By Caitlin Ferrell

Students singing to remember Haiti victims. -- Photo by Sarah Kazadi

A candlelight vigil for the victims was held on Feb. 2 in the SAC Auditorium. Dozens of Stony Brook University students gathered to pay their respects to those affected by the earthquake. The vigil was organized by students, including members of the Haitian Student Organization and Interfaith Center, with a strong focus on remembering the suffering and offering students an opportunity to seek prayers for loved ones.

Almost one month has passed since the magnitude-7.0 earthquake in Haiti claimed countless lives. Haitian President Rene Preval said on Jan. 27 that 170,000 dead had been counted, though the actual number is unlikely to ever be known due to the massive number of victims and lack of a reliable counting system. The Red Cross estimated that up to three million Haitians have been affected by the earthquake–either killed, injured, or rendered homeless. The tragedy crippled an already impoverished country and its response effects have rippled around the world.

Most of the audience – several dozen attendees – dressed in black and dark tones, which provided a solemn tone unlike most university events. Gospel music played in the auditorium as photos from Haiti played on a projector. Five of the university’s religious leaders gave remarks and prayers to the audience. Dr. Chao Yang Peng of the Asian Christian Campus Ministry, asked the crowd, “Why has tragedy struck Haiti?”

Photos of the wounded played. Photos of children crying, the damaged Presidential Palace. “All of the fabric of society lay to rubble,” SBU President Samuel Stanley said in his remarks. “It’s difficult for any one of us to comprehend what has happened.”

Stanley predicted that media coverage of Haiti will soon lag for newer stories and interest will fade. Stanley emphasized the university’s support. “Stony Brook University cares and we will continue to do our best to help Haiti move forward,” Stanley said. The university president spoke of creating a committee for Haitian support, and of possibly waiving out-of-state tuition for Haitian students.

Nadine Peart, president of the Caribbean Students Organization and a host of the vigil, invited audience members to the microphone to seek prayers for loved ones. Fifteen people sought prayers for their aunts, uncles, grandmothers and cousins – the missing, the dead, and the hurting.

Peart announced that $3,000 had already been raised and given to the Red Cross, along with food, medicine and clothing. As people mourn, many have stepped forward to aid in relief efforts. Rise on Haiti is fundraising to send 20,000 students to Haiti. Rise Again Haiti President, Adal Regis, said, “Our vision is to help participate in the re-building of the country.” Rise Again Haiti hopes to coordinate efforts in the coming months, sending groups of students to Haiti beginning in June, the start of the country’s hurricane season starts Jun. 1. “I definitely want to go there and give support,” Regis said, also expressing worry of support fading in the future. “We keep on spreading the word so that when we send people there and when people come back, they will have a story to tell.”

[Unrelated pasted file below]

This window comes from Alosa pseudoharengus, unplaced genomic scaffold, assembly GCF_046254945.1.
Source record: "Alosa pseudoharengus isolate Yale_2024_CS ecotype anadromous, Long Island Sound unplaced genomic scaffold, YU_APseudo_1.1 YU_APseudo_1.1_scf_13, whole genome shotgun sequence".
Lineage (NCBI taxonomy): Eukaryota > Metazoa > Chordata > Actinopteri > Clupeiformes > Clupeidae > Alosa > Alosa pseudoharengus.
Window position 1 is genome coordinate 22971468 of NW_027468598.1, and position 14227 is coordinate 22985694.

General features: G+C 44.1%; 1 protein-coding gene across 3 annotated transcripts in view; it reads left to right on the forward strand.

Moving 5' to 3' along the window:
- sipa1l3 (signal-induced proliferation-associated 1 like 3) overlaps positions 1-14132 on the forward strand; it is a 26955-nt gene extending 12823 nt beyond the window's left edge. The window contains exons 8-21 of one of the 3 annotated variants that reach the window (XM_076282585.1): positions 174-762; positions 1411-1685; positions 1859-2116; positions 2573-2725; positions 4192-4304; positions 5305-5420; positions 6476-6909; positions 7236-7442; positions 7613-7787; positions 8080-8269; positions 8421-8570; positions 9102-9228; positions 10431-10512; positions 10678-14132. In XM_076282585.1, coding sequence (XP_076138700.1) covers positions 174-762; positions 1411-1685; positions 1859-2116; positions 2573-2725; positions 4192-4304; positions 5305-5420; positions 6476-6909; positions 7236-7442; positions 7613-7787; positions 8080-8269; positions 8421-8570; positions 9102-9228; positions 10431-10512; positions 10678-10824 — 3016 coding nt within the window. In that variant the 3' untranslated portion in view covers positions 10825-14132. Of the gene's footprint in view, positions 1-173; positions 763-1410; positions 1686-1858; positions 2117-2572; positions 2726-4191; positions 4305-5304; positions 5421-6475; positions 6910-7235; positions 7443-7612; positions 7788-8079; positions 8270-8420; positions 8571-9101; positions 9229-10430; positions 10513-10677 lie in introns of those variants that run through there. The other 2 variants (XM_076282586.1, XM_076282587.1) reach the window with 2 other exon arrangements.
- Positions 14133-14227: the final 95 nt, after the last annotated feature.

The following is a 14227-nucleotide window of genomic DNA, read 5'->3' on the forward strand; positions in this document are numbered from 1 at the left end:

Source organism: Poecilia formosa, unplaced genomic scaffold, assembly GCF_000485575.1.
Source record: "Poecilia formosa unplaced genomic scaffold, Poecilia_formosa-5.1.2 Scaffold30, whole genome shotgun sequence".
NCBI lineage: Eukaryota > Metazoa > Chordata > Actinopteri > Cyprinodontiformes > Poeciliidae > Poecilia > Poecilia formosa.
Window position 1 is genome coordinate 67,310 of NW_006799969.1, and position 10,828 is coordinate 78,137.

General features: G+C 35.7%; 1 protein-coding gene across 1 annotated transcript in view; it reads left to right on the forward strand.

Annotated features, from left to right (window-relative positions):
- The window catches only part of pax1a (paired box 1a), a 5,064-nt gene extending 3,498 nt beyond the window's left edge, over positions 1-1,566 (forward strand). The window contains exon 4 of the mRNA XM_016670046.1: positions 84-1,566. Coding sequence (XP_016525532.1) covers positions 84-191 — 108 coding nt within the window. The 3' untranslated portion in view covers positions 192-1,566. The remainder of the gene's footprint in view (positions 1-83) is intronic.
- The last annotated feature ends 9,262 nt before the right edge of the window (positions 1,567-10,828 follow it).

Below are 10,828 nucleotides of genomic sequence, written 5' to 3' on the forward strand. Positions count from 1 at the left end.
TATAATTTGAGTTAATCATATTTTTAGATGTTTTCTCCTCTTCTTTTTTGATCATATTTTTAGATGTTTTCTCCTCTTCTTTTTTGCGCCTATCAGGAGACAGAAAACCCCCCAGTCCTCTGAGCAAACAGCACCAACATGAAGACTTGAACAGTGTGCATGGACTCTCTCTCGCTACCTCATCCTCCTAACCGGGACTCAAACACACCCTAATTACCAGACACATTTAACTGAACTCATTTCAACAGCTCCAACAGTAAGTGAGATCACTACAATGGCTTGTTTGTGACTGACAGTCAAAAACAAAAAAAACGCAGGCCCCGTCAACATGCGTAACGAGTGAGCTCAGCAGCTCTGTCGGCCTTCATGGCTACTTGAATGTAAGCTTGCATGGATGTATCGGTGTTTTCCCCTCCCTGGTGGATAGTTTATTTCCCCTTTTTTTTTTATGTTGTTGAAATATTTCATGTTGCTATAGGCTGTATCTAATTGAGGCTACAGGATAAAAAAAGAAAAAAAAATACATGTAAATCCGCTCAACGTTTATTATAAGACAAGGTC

Rise Again Haiti, which Regis founded after the quake, is fundraising on the Stony Brook campus wit collection tables in the SAC and Union. According to Regis, faculty members are helping to raise private funds, and fraternities and sororities are organizing banquet dinners to raise funds. Though most of the members are university students, Florida State University’s sororities and fraternities are also raising funds. “We’re growing everyday,” Regis said.

Jihan Antoine, founder of BelTiFi, an organization she created to gather and empower young Haitian women, is also fundraising to send members to Haiti. The group, which was founded in October 2009, is hoping to send 25 members to Haiti. They plan to raise funds at a launch event in March.

Dr. Susan DiMonda, associate dean and director of Student Life, said that Peart, Daniel, and members of the campus Interfaith Center had played crucial roles in organizing the vigil. “It really was a joint effort between those four individuals,” DiMonda said, adding that they had been planning the event since before the semester officially began.

Dexter Daniel, a host at the vigil and president of the Haitian Student Organization, said, “The service itself was incredible, many people told me they enjoyed it.” Peart said, “I was grateful to the school, I really appreciate the support of everyone in administration; they are like, arms open.”